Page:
I was watching a National Geographic programme on the Haj pilgrimage on TV yesterday. It was moving to see how a couple of million pilgrims from around 120 countries come together for a pilgrimage that has been happening for the past 1400 years. In fact the pilgrimage to Mecca had been going on for many years before Prophet Mohammad made it one of the cornerstones of Islam. Similar pilgrimages exist in all lands and in all religions.
But there is no country that epitomizes pilgrimages as well as India. India is the land of pilgrimages. People have been going on pilgrimages to holy temples, rivers and mountains for well over 2500 years. There are pilgrimages all over the land. Some of them were arduous in the past, but now modern facilities, and roads have made them easy of access. One such must be the temple of Jagannath in Puri which has attracted pilgrims from all over the Indian Subcontinent for aeons. As recently as the nineteenth century, the pilgrimage to Puri from the heartland of Bengal involved a difficult and dangerous journey by boat or by roads infested with bandits and wild beasts. Today it is easy to access, but not less revered for all that.
Another pilgrimage that has lost its danger is that to the Sagar Mela. Hindu mythology has it that this was where the ashes of the sons of King Bharat were washed over by the Ganga as it emerged from the locks of Shiva and came over the Indo Gangetic plain to reach the Bay of Bengal. Sagar Island lies where the Hooghly debouches into the Bay. It is a windswept island, lightly populated, but during the month of January it comes alive as more than 300,000 pilgrims gather here from mainly Uttar Pradesh and Bihar to pay homage to the memory of an event that occurred thousands of years ago and to bathe in the freezing waters of the Hooghly to wash away their sins.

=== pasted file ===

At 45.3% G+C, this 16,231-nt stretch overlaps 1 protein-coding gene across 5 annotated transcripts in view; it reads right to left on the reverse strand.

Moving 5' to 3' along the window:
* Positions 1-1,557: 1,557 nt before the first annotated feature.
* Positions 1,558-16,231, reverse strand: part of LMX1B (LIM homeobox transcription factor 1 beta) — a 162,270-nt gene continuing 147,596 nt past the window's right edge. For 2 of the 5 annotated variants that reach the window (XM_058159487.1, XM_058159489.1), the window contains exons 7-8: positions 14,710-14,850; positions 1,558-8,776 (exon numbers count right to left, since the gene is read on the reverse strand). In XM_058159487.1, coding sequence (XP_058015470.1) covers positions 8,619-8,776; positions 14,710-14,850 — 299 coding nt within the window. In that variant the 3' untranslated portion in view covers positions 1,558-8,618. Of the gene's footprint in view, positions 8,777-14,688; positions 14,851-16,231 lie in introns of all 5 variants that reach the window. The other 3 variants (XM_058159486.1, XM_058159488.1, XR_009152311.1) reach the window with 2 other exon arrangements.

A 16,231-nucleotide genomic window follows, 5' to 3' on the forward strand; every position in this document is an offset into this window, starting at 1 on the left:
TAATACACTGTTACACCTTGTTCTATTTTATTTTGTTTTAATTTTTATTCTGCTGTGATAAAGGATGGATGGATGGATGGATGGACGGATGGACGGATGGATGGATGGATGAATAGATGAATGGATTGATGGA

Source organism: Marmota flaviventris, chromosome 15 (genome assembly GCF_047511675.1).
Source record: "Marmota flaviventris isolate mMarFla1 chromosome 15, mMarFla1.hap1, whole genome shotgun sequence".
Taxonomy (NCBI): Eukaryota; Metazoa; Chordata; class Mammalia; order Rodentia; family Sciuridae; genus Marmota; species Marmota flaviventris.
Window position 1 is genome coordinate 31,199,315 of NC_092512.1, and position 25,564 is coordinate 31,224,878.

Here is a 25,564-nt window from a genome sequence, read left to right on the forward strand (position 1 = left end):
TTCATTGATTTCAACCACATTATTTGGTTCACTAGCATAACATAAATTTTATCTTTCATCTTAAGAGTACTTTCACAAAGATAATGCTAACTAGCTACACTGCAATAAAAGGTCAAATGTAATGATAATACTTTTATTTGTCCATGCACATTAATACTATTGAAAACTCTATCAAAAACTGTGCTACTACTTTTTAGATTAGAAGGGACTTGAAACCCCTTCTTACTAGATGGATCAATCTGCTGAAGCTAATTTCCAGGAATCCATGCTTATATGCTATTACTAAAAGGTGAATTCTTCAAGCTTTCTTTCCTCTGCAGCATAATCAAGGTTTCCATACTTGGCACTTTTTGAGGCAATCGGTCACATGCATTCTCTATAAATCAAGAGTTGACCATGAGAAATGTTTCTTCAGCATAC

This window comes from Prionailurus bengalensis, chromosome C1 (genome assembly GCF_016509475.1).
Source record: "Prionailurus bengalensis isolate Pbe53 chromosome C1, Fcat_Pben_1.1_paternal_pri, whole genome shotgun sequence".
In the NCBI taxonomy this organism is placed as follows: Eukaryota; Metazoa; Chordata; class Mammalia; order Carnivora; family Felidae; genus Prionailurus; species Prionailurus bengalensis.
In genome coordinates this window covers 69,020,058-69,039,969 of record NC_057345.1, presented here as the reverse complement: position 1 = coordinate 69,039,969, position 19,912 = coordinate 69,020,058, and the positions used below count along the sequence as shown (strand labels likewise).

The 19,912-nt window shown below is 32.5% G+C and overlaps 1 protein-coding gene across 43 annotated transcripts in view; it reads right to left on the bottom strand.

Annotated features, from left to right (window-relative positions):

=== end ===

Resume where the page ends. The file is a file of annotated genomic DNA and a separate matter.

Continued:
Most of the pilgrimages that I have made though not really with religious purposes have mostly been to the mountains. I still remember the old up country lady whom I met walking up to Kedarnath. Inadequately clothed, she was barefoot, carrying her belongings n a small sack.. As we walked past in our climbing boots and rucksacks, I never thought that she would reach her destination. But as I sat sipping tea in Kedarnath I saw her again walking slowly but steadily to the temple. Her faith, evidently, made it possible for her to climb mountains if not to move them!
Such sights are common in the Himalayas. These mountains are studded with Hindu and Buddhist pilgrimages and millions of pilgrims come every year, sometimes at great personal risk and danger to keep a date with the Gods. In the rarefied air of the mountains, the Gods do seem nearer somehow. Even incorrigible atheists like me have a feeling of spirituality. It seems possible in those climes that the gods may exist and influence the doings of men. However there is good scientific reason to believe that this might be related to the thinner air of the higher altitudes.
But faith moves mountains. The pilgrimages that take place in every district of India at all times of the year prove that when you believe, no difficulty is too great, nor any distance too long. While I do not share this faith, I can at least acknowledge its power and the ability it has to influence ordinary men to do extraordinary things.
(The picture is that of the Kedarnath temple)


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